<img height="1" width="1" style="display:none" src="https://www.facebook.com/tr?id=875423625897521&amp;ev=PageView&amp;noscript=1">

Get Fresh Updates by Email

We'll never share your email address and you can opt out at any time, we promise

Debbie Brouwer-Maier RN, CNN, Weighs in on Cannulation of the Vascular Access

By Susan Eymann, MS | 14 Sep 2020

One of Transonic’s valued experts is Vascular Access Marketing Manager Debbie Brouwer-Maier, RN, CNN. As a registered nurse with over 35 years of experience in the dialysis field, Debbie brings to her position a comprehensive first-hand knowledge of hemodialysis with all its iterations, challenges, and nuances. She is a sought after speaker/presenter/workshop leader at national and international nephrology meetings where she offers a thorough GettyImages-639108104-1scientific understanding of timely hemodialysis topics paired with her unique nurse’s perspective and advocacy for patients and caretakers. Debbie was part of the team of experts that drew up the first Kidney Foundation’s Kidney Disease Outcome Quality Initiative (KDOQI) Guidelines in 2006 and the Center for Medicare and Medicaid Services (CMS)-sponsored Fistula First Campaign in 2004. Debbie has now lent her expertise to a publication about cannulation of the vascular access entitled Considerations in Access Cannulation: Traditional and Evolving Approaches which she coauthored with L. Kumbar from Henry Ford Hospital in Detroit and and K. Ramani from the University of Michigan Hospital.  

Published in the 2020 May issue of Advances in Chronic Kidney Disease, the paper presents an overview of needle cannulation of a hemodialysis access, noting that cannulation is the soft underbelly of hemodialysis access care that has remained essentially unchanged for many years. Successful cannulation of a vascular access is critical because cannulation errors result in series complications such as infiltration, hematoma, subsequent revision procedures, and potential loss of hard-earned access. 

The paper first reviews the history and importance of cannulation in the context of the history of dialysis. In the first years of hemodialysis, physicians performed the first vascular access cannulations. In the 1960s this and other dialysis delivery tasks were delegated to registered nurses who developed cannulation policies and procedures. Now, cannulation in the United States is primarily performed by patient care technicians under the supervision of nurses. Although the “best” cannulation method for a patient is contingent upon the patient’s access type and characteristics along with the availability of local clinical expertise, the preferred method of cannulation is the rope ladder technique with rotation of puncture sites at each hemodialysis session because it permits sufficient time for healing of prior cannulation sites, and reduction in complications such as bleeding, infection, and aneurysm. The least preferred is the buttonhole technique where infection rates can be as high as those that occur with central venous catheters.

Also discussed in the paper were needle angle, blood flow rates, and the depth of the needle tip that can potentially lead to wall stress on the posterior wall and up to 10 cm from the needle cannulation site. While plastic cannulas have been widely adopted in many countries in Europe, Asia, and Canada for AV Fistula cannulation and provide a viable alternative to metal needles because they have lower complications and a favorable cost-benefit ratio, they are not currently FDA-cleared for use in the United States.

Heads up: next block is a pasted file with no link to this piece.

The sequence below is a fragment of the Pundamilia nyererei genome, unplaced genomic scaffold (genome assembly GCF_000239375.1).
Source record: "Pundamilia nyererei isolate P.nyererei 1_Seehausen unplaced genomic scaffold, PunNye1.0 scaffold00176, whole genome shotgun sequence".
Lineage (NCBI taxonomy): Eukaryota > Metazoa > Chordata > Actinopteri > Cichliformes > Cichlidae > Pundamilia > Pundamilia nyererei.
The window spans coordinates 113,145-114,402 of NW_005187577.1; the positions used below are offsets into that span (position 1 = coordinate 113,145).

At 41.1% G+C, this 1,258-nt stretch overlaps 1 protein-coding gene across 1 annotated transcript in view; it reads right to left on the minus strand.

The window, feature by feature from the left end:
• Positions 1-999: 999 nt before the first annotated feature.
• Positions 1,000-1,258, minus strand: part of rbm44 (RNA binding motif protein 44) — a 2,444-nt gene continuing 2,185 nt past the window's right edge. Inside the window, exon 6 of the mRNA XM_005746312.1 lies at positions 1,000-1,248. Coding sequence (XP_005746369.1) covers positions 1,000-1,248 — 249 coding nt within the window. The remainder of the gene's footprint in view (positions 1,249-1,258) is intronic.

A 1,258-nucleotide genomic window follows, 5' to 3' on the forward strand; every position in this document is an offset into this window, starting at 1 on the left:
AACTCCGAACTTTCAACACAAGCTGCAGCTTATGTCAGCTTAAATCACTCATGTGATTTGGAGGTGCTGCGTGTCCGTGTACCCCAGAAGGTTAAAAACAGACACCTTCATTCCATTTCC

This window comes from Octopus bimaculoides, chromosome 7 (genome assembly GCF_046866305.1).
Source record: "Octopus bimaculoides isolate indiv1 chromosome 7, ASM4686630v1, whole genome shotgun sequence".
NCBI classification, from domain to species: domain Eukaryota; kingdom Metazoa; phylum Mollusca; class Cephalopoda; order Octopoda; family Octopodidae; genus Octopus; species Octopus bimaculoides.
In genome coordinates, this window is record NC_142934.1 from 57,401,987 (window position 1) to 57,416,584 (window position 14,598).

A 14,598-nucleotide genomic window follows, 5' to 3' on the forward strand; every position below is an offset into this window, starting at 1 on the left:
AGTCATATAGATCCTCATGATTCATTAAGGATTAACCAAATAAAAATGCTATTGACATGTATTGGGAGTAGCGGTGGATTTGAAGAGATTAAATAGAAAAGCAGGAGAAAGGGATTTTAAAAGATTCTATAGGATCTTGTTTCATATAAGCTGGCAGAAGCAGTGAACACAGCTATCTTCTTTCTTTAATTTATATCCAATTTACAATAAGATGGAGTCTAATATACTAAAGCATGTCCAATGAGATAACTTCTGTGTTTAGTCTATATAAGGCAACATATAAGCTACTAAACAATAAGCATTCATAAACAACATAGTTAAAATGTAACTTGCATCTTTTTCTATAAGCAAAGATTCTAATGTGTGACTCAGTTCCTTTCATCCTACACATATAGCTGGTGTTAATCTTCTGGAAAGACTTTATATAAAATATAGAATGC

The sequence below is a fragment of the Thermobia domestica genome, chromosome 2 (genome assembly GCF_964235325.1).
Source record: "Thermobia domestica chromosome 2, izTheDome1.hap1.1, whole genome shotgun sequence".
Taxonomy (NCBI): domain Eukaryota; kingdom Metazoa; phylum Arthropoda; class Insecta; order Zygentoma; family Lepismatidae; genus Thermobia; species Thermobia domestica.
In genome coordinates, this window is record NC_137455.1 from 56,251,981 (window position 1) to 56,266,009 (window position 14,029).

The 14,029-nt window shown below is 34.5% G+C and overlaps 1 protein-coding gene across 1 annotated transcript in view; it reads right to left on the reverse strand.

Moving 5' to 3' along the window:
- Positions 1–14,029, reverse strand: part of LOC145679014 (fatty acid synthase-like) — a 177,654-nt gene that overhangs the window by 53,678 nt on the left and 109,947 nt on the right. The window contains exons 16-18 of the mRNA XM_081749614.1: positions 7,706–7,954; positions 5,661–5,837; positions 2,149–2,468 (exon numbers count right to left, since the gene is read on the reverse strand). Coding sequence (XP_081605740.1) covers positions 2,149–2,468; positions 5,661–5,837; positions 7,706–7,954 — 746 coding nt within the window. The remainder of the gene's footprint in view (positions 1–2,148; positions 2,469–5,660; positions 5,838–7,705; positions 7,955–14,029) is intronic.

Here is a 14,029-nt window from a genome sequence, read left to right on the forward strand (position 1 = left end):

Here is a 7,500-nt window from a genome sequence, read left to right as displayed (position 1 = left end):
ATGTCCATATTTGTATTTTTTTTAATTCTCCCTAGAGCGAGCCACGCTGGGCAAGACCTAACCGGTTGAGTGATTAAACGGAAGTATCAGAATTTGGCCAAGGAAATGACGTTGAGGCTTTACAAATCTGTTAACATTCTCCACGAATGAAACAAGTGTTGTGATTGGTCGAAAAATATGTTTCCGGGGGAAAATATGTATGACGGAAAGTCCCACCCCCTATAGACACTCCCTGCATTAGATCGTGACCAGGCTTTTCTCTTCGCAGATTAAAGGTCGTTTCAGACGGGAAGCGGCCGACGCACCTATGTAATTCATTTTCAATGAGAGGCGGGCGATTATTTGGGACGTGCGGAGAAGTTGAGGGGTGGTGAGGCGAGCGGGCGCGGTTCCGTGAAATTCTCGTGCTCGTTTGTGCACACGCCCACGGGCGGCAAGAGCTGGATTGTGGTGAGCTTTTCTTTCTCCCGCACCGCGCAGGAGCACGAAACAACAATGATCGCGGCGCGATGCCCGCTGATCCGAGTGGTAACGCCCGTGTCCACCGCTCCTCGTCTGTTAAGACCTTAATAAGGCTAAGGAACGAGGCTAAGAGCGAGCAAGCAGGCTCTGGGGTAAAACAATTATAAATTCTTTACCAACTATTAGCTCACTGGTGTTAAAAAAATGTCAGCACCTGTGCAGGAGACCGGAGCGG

The authors cite studies, where available, to elucidate their discussion of the various topics of cannulations. One 2019 prospective pilot study by M. Elias found no difference in the recirculation rate and HD adequacy between needles pointing in the same direction compared with those pointing in the opposing direction [2]. Another study by C. Basile using Transonic ultrasound dilution technology reported zero recirculation when a minimum of 2 inches separated the needles [3], which is what the 2006 NKF KDOQI Vascular Access Guidelines recommend. The authors noted that needle injury may promote intimal thickening, but its effect on access outcomes is currently unknown. Also discussed was the potential of sheer stress created by the needles on the walls of the cannulation site.

Addressed are new developments in vascular access management including the new challenges in dialysis access cannulation that percutaneous creation of arteriovenous fistulas has presented; how point-of-care ultrasound-guided cannulation will likely lead to a paradigm shift in access cannulation; and how cannulation stations can be used to standardize the cannulation procedure.

The authors conclude that HD access cannulation is a combination of art and science that requires skillful technique because errors may result in serious complications. They call for the implementation of novel cannulation delivery through the use of cannulation stations, and cannulation aids and also more access outcome studies with robust data collection that evaluate the impact of needle size on cannulation. Finally, they suggest that point-of-care ultrasound-guided cannulation will likely change the paradigm of dialysis access care. In all, this review serves as an informative and important overview of cannulation, its challenges and future in the 21st century.

New call-to-action

References:

  1. Kumbar L, Ramani R, Brouwer-Maier D, “Considerations in Access Cannulation: Traditional and Evolving Approaches” ACKD 2020 May; 27(3): 199-207.
  2. Elias M, Nnang-Obada E, Charpentier B, Durrbach A, Beaudreuil S, “Impact of arteriovenous fistula cannulation on the quality of dialysis,” HemodialInt. 2018; 22(1): 45-49.

3. Basile C, Ruggieri G, Vernaglione L, Montanaro A, Giordano R. A comparison of methods for the measurement of hemodialysis access recirculation. J Nephrol. 2003; 16(6): 908-913.